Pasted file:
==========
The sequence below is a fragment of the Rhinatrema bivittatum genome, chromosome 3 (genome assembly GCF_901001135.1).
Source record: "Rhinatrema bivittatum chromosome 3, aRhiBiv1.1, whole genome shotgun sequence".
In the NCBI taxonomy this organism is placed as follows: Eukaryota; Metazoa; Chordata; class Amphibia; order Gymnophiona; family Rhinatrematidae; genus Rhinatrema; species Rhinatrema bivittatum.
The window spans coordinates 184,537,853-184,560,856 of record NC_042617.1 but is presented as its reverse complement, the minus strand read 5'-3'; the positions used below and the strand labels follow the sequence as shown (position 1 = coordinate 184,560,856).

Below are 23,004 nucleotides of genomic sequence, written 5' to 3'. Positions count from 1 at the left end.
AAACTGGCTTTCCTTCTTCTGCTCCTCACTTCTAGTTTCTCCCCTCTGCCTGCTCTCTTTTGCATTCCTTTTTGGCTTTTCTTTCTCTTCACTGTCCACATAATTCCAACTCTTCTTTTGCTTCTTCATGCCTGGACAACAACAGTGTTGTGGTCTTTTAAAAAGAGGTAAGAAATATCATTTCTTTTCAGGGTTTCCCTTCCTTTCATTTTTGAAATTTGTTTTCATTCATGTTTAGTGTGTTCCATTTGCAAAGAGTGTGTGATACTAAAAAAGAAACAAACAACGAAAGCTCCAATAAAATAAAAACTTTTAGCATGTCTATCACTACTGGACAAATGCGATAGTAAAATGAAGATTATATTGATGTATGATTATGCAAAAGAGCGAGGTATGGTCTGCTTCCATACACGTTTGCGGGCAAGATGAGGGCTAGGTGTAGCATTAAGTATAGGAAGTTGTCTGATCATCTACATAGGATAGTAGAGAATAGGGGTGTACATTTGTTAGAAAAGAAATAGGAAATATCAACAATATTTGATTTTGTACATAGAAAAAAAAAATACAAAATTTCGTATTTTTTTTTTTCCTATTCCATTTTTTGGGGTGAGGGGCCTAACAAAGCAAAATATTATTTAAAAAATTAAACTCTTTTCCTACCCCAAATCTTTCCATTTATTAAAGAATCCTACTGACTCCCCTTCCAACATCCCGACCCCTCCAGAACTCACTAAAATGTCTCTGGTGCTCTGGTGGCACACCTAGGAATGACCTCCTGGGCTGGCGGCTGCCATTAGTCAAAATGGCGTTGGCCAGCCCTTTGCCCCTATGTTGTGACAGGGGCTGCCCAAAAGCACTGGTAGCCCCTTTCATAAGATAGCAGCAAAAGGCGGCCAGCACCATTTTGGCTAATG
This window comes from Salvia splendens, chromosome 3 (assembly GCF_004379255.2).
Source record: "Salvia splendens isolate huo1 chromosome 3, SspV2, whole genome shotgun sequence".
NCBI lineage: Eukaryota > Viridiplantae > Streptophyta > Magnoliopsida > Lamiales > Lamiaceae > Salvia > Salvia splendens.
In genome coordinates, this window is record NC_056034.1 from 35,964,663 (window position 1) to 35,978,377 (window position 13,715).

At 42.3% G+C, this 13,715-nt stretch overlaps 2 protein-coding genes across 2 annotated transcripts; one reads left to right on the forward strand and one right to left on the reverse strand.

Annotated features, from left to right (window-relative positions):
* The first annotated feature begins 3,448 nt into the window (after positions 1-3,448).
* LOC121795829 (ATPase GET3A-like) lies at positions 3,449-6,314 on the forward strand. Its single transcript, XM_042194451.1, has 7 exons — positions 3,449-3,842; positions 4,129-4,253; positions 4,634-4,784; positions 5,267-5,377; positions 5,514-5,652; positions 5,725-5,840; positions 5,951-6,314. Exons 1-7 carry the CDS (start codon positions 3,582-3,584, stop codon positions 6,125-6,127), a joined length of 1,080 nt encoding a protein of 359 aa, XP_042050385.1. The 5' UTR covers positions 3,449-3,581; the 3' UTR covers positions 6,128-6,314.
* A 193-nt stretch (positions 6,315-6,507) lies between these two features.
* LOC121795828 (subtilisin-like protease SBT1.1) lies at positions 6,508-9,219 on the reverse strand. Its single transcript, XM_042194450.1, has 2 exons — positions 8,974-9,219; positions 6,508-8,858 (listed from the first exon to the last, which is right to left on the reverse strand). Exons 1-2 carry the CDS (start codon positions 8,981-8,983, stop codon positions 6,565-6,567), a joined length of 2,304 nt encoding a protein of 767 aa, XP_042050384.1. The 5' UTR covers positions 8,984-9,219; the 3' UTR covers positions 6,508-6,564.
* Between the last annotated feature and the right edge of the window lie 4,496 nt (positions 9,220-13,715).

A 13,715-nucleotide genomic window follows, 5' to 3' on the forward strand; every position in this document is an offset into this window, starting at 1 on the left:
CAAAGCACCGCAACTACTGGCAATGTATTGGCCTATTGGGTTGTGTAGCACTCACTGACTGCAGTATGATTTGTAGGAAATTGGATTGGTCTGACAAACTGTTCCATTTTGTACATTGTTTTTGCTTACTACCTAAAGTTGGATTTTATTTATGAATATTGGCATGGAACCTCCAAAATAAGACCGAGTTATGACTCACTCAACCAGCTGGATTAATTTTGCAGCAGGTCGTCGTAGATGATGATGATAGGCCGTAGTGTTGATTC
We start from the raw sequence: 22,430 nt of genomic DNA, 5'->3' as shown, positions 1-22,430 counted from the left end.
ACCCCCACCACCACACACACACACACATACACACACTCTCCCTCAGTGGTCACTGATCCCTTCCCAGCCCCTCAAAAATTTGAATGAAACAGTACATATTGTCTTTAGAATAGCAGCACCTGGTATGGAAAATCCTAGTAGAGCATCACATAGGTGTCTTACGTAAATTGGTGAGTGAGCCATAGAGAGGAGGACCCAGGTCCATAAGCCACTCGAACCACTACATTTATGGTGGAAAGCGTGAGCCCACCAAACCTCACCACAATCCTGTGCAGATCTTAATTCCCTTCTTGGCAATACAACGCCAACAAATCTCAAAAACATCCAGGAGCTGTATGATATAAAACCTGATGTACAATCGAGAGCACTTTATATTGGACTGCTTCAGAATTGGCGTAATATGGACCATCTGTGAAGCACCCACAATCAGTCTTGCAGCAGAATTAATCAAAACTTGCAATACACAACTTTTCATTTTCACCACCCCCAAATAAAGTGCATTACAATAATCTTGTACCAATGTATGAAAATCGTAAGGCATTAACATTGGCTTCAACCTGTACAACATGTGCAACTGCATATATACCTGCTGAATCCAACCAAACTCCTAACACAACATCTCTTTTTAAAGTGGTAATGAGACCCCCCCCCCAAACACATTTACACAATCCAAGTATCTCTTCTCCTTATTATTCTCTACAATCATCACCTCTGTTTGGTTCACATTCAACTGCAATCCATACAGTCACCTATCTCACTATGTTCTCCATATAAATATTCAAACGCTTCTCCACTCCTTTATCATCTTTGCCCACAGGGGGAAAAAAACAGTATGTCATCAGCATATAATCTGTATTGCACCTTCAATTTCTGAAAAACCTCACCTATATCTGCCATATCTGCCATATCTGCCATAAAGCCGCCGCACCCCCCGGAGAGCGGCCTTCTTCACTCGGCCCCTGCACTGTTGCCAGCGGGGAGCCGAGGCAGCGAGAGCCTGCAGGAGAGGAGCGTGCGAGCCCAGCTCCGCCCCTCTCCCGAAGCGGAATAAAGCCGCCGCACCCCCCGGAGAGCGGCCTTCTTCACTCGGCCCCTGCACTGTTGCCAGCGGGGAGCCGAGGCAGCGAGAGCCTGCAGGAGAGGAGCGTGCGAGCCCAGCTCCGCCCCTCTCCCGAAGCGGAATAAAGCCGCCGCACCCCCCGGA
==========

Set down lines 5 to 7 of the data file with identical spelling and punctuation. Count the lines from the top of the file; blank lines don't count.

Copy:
Below are 23,004 nucleotides of genomic sequence, written 5' to 3'. Positions count from 1 at the left end.
AAACTGGCTTTCCTTCTTCTGCTCCTCACTTCTAGTTTCTCCCCTCTGCCTGCTCTCTTTTGCATTCCTTTTTGGCTTTTCTTTCTCTTCACTGTCCACATAATTCCAACTCTTCTTTTGCTTCTTCATGCCTGGACAACAACAGTGTTGTGGTCTTTTAAAAAGAGGTAAGAAATATCATTTCTTTTCAGGGTTTCCCTTCCTTTCATTTTTGAAATTTGTTTTCATTCATGTTTAGTGTGTTCCATTTGCAAAGAGTGTGTGATACTAAAAAAGAAACAAACAACGAAAGCTCCAATAAAATAAAAACTTTTAGCATGTCTATCACTACTGGACAAATGCGATAGTAAAATGAAGATTATATTGATGTATGATTATGCAAAAGAGCGAGGTATGGTCTGCTTCCATACACGTTTGCGGGCAAGATGAGGGCTAGGTGTAGCATTAAGTATAGGAAGTTGTCTGATCATCTACATAGGATAGTAGAGAATAGGGGTGTACATTTGTTAGAAAAGAAATAGGAAATATCAACAATATTTGATTTTGTACATAGAAAAAAAAAATACAAAATTTCGTATTTTTTTTTTTCCTATTCCATTTTTTGGGGTGAGGGGCCTAACAAAGCAAAATATTATTTAAAAAATTAAACTCTTTTCCTACCCCAAATCTTTCCATTTATTAAAGAATCCTACTGACTCCCCTTCCAACATCCCGACCCCTCCAGAACTCACTAAAATGTCTCTGGTGCTCTGGTGGCACACCTAGGAATGACCTCCTGGGCTGGCGGCTGCCATTAGTCAAAATGGCGTTGGCCAGCCCTTTGCCCCTATGTTGTGACAGGGGCTGCCCAAAAGCACTGGTAGCCCCTTTCATAAGATAGCAGCAAAAGGCGGCCAGCACCATTTTGGCTAATG
This window comes from Salvia splendens, chromosome 3 (assembly GCF_004379255.2).